By Patsy R. Brumfield/NEMS Daily Journal
Mississippi, I love you. But darn it, we are such a land of hypocrites – present company excepted, of course.
We go on and on about how we want good jobs for our people, good high-tech jobs of the future, we say.
Then, we won’t properly fund public education.
Oh, sure, we believe in “adequate” education, but our Legislature has funded it only once since its inception in the mid-1990s. And it’s likely to take a big, ole lawsuit to drag us into doing what folks need doing.
We are so reactive, not pro-active.
Now, the hypocrisy of alcohol has risen its ugly head again.
Of course, we are notorious for doing as we do, not as we say – well, some of us. Well, a lot of us.
I used to live in Rankin County, one of the state’s fast-growing areas and legally one of the state’s driest for liquor, although it’s got beer in a few places.
Mind you, some very fine people in Rankin County do not imbibe. And some very fine people do, which means they are driving their weekly supply into their home-dry county.
Years ago, my sainted mother came to baby-sit the kids when I went on some kind of trip. She forgot to bring her jug of red wine and so she asked her granddaughter, “Margaret, where is the liquor store?”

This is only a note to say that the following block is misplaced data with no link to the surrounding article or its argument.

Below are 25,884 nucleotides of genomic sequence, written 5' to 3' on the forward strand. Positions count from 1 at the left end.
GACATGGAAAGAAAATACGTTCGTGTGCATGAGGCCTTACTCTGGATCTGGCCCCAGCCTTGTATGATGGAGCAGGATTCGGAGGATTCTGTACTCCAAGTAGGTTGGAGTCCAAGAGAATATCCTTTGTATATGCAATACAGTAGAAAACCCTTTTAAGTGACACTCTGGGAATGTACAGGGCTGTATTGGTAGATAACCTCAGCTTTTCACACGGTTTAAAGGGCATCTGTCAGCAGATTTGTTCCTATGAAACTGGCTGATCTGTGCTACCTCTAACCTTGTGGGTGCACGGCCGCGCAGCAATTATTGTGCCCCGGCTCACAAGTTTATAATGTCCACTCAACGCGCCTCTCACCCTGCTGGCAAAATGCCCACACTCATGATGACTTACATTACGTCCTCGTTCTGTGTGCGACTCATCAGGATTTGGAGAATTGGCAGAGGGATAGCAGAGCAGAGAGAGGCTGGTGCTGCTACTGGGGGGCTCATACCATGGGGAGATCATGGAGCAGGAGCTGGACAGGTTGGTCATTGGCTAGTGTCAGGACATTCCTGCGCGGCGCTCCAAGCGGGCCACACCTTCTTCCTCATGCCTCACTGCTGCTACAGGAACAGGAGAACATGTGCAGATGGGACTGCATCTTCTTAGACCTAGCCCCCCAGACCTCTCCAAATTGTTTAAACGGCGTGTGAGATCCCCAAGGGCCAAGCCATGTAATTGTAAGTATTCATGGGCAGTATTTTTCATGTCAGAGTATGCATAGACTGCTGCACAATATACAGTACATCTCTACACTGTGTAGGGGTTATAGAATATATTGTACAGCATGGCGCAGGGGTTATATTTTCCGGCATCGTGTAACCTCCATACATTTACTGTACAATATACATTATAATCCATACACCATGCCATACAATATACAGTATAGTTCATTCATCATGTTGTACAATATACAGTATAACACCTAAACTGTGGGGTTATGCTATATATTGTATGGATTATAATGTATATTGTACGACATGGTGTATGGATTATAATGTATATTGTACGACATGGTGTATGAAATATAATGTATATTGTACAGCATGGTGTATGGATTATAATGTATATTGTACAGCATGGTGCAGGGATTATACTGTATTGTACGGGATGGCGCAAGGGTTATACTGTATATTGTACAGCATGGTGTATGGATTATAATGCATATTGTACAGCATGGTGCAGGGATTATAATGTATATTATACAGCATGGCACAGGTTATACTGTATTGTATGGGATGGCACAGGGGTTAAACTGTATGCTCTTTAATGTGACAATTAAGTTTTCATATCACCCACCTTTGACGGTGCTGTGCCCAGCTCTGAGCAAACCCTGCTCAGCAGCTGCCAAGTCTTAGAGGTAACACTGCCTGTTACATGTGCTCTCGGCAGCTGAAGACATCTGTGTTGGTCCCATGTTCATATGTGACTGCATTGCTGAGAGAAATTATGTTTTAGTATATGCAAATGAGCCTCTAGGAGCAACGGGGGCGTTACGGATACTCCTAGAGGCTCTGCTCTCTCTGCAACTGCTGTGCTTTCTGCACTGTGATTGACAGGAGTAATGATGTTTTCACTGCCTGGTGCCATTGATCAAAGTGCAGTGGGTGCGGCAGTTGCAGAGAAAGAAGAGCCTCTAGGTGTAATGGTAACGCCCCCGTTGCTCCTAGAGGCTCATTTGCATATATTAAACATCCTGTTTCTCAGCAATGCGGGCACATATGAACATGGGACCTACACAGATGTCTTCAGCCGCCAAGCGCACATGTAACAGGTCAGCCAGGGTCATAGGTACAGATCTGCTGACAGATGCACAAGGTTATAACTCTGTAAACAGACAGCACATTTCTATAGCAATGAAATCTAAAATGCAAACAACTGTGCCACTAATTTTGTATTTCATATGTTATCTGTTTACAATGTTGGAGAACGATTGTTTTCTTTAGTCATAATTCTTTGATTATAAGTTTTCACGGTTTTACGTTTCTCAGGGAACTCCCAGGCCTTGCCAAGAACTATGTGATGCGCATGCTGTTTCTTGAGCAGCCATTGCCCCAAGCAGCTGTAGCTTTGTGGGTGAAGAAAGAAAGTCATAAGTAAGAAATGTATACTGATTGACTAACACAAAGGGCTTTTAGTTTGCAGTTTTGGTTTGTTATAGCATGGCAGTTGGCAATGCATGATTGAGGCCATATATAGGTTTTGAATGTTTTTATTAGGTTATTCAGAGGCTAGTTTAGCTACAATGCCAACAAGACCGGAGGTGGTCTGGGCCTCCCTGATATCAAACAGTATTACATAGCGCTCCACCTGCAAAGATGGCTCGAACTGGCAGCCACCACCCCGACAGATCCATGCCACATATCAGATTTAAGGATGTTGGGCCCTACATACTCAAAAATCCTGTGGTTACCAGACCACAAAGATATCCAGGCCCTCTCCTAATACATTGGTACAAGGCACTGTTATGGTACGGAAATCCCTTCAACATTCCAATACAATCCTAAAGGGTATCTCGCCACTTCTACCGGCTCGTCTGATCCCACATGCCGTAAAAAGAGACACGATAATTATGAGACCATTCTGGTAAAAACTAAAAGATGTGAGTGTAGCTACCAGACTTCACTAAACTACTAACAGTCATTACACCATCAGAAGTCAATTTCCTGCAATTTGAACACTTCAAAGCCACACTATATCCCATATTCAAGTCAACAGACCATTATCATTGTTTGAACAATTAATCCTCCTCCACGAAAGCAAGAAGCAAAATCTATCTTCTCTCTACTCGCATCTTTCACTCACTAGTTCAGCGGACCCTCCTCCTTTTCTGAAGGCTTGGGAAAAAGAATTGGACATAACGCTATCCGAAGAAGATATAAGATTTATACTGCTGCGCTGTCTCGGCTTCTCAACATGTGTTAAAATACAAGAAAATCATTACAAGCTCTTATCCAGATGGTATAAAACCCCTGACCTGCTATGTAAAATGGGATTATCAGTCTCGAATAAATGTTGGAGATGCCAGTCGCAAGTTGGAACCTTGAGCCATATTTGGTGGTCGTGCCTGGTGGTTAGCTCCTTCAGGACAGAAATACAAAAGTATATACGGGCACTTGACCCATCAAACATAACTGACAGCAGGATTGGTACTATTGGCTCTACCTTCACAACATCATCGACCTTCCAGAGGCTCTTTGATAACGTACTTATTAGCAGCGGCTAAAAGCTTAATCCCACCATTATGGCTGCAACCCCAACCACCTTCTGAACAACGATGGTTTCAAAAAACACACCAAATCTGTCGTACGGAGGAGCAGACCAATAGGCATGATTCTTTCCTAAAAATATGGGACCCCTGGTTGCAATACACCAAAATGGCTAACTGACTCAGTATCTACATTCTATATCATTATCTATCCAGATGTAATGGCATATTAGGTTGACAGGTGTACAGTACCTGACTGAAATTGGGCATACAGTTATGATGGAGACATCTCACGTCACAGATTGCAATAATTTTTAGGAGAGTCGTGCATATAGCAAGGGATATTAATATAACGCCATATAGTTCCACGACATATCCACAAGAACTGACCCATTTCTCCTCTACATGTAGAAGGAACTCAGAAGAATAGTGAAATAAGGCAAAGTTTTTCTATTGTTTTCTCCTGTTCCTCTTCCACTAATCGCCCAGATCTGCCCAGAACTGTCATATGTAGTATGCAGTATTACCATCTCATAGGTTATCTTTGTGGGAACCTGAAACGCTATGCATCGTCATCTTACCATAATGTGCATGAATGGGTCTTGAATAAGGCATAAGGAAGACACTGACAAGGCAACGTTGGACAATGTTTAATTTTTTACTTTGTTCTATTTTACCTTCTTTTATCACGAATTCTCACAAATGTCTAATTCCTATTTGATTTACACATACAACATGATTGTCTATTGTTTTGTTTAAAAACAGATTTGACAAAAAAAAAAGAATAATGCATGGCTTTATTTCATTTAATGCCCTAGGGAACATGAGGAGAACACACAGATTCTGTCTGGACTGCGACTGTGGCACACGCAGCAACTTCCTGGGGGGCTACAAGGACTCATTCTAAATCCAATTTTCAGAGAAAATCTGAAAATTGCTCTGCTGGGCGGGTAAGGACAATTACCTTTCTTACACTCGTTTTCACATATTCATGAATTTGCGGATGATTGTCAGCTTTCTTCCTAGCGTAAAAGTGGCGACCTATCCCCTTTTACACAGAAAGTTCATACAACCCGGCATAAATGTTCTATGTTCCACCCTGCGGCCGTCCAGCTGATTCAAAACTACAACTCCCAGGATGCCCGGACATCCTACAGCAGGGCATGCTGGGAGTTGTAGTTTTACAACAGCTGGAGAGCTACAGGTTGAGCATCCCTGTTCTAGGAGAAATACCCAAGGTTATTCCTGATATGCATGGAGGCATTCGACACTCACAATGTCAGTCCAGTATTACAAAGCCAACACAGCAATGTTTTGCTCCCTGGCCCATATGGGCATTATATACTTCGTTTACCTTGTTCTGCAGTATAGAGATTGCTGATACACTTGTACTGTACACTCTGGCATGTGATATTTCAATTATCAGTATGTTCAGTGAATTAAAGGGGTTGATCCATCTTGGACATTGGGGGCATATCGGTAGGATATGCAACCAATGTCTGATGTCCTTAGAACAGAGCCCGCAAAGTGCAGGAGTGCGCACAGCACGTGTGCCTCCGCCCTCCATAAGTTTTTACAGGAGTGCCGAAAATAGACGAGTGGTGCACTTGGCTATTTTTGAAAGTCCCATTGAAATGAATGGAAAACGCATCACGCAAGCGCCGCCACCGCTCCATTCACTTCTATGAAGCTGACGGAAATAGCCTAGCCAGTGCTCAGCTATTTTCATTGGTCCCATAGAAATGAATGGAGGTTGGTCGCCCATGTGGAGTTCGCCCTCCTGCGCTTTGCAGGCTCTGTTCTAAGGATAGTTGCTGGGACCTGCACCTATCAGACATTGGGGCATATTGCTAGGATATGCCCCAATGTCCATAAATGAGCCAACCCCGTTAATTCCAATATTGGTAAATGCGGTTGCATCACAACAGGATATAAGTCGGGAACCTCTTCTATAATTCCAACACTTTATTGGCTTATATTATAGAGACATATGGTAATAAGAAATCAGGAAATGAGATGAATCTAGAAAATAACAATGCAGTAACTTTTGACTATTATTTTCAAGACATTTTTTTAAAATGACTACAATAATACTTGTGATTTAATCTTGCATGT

Poor child had no idea where it was because we didn’t have any in Rankin County. My mother threatened never again, without my stocking up.
But therein lies the wrong. We weren’t supposed to have liquor in Rankin County, but a lot of folks did and do.
Now, here comes Gov. Phil Bryant, who knows a thing of two about Rankin County. I think he was a deputy sheriff there or something.
He’s vetoed legislation that would have made it OK to transport liquor from a wet county through a dry county to get to another wet one.
That’s like taking a jug of Bloody Marys from Tupelo to a morning football game on the Ole Miss campus in Lafayette County. You gotta go through Pontotoc County, which is dry.
“Too confusing,” Bryant stated when he tossed the legislation into the dead-bill bin.
It’s too confusing because Mr. Bryant probably led a very clean life and never transported alcohol home from Hinds County. For the thousands who do it every day, it’s a snap. Crystal clear. Illegal, but crystal clear. Forget icing up that wine/beer if you’re going through dry territories.
Same goes for the Bulldogs. Driving from Tupelo to Starkville for a big day at The Junction.
We’re always hearing about liquor stores and beer stores fighting the pro-alcohol forces in dry counties so the active stores can keep all the business.
In a situation such as this, the potentially spirit-filled now must fill up in the county where the drinking will occur. A boon for Lafayette and Oktibbeha.
While it may just be a misdemeanor to possess liquor, wine or beer in a dry county, the fines range from $100 to $500, which feels felonious to me.
There may yet be a reprieve from this silliness, though. Next year, the Legislature can try to override the veto.
But I’m not putting any of my beer money on that, though.
PATSY R. BRUMFIELD writes a Thursday column. Contact her at (662) 678-1596 or firstname.lastname@example.org.